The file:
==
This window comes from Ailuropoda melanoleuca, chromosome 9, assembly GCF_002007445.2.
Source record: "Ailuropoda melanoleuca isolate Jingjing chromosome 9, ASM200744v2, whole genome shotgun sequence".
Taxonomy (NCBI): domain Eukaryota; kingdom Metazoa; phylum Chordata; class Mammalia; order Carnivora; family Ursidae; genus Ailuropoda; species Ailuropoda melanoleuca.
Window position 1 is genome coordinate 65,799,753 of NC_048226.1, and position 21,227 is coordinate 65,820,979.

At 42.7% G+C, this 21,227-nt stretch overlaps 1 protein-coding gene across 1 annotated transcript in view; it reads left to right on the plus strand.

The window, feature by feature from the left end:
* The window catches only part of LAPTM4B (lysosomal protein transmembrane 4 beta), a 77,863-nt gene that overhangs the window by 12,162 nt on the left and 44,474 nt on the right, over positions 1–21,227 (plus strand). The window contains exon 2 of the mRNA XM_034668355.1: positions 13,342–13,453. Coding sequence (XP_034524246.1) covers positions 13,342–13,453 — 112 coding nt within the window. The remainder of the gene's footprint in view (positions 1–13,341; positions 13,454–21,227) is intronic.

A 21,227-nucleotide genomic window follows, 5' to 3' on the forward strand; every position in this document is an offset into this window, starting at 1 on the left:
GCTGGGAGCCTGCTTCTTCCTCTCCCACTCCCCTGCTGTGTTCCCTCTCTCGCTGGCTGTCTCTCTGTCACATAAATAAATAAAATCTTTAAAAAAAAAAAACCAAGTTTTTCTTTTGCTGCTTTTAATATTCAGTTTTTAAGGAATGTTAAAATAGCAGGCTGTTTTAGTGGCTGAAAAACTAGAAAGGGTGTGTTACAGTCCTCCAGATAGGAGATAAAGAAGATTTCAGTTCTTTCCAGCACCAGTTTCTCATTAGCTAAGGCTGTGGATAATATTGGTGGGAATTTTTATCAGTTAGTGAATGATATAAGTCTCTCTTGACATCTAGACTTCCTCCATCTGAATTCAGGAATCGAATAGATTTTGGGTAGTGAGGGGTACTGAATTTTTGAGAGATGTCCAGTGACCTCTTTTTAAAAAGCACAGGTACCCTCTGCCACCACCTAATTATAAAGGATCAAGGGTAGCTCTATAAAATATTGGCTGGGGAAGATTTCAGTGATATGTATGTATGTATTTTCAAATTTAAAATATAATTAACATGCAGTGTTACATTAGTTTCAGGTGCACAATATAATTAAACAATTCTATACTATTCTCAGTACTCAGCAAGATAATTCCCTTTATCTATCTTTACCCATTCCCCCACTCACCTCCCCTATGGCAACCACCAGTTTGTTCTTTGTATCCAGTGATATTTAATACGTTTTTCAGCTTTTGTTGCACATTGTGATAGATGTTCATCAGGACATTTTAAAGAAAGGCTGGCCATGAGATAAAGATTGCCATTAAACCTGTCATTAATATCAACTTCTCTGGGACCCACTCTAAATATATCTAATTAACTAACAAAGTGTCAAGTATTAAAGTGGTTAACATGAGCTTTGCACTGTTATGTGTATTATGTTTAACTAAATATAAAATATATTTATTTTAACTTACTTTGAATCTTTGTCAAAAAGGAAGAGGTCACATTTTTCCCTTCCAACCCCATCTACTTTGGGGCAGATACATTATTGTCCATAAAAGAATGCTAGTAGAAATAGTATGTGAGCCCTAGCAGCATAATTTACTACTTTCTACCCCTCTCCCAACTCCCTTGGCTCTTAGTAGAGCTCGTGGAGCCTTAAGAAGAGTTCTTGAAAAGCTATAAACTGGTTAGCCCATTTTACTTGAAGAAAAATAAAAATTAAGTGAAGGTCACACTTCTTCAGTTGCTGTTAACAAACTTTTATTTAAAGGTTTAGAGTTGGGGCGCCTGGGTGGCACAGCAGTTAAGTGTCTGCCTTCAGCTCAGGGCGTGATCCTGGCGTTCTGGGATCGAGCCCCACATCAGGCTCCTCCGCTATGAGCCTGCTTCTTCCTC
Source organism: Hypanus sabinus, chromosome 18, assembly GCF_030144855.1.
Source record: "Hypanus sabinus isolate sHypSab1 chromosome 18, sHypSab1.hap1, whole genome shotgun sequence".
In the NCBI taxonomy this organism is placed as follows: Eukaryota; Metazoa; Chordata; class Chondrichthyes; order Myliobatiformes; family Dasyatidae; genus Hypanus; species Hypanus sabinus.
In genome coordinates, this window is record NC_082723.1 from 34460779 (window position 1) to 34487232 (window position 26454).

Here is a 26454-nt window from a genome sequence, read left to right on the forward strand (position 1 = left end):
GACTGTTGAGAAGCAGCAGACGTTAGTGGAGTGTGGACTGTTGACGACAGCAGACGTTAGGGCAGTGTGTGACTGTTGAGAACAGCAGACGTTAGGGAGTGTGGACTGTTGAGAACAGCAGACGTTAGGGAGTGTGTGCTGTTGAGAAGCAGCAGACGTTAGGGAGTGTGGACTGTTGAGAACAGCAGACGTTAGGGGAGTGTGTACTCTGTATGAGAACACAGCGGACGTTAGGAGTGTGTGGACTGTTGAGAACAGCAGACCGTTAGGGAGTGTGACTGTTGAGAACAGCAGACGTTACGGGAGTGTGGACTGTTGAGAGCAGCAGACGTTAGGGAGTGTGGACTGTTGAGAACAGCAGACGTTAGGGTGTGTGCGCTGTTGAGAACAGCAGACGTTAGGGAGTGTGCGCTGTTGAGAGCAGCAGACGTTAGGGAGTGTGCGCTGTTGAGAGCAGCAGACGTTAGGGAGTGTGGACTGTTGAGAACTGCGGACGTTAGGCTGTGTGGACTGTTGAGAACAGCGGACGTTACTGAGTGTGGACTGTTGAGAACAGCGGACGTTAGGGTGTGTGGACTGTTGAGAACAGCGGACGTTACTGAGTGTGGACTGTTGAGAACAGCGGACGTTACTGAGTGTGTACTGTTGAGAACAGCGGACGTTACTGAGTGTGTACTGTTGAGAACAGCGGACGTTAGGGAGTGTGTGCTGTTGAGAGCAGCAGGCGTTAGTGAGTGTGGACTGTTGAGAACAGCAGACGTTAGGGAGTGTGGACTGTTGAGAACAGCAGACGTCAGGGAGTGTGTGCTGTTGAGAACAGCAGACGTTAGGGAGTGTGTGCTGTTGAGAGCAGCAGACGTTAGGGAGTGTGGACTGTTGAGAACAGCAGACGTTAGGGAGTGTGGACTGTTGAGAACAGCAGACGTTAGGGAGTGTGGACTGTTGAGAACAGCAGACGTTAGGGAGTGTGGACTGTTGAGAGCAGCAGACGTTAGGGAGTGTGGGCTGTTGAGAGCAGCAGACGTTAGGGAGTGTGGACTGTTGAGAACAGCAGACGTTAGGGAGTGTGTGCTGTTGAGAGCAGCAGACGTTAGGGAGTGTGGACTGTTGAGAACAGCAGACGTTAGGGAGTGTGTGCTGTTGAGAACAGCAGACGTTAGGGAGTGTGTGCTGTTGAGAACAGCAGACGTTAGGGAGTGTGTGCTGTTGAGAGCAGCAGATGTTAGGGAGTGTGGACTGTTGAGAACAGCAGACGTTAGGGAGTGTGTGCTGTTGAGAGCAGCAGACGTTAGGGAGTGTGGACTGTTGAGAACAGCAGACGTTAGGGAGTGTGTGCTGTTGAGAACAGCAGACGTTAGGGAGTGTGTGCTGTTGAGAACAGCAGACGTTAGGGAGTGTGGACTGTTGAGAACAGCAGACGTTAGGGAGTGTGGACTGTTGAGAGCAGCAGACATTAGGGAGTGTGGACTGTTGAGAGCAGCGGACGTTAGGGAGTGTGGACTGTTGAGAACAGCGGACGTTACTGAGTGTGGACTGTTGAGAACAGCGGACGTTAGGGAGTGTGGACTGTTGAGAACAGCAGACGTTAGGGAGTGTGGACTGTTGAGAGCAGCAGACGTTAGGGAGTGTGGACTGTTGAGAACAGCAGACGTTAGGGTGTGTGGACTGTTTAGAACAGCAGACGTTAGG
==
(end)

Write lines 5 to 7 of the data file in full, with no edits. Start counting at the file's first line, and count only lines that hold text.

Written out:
At 42.7% G+C, this 21,227-nt stretch overlaps 1 protein-coding gene across 1 annotated transcript in view; it reads left to right on the plus strand.

The window, feature by feature from the left end:
* The window catches only part of LAPTM4B (lysosomal protein transmembrane 4 beta), a 77,863-nt gene that overhangs the window by 12,162 nt on the left and 44,474 nt on the right, over positions 1–21,227 (plus strand). The window contains exon 2 of the mRNA XM_034668355.1: positions 13,342–13,453. Coding sequence (XP_034524246.1) covers positions 13,342–13,453 — 112 coding nt within the window. The remainder of the gene's footprint in view (positions 1–13,341; positions 13,454–21,227) is intronic.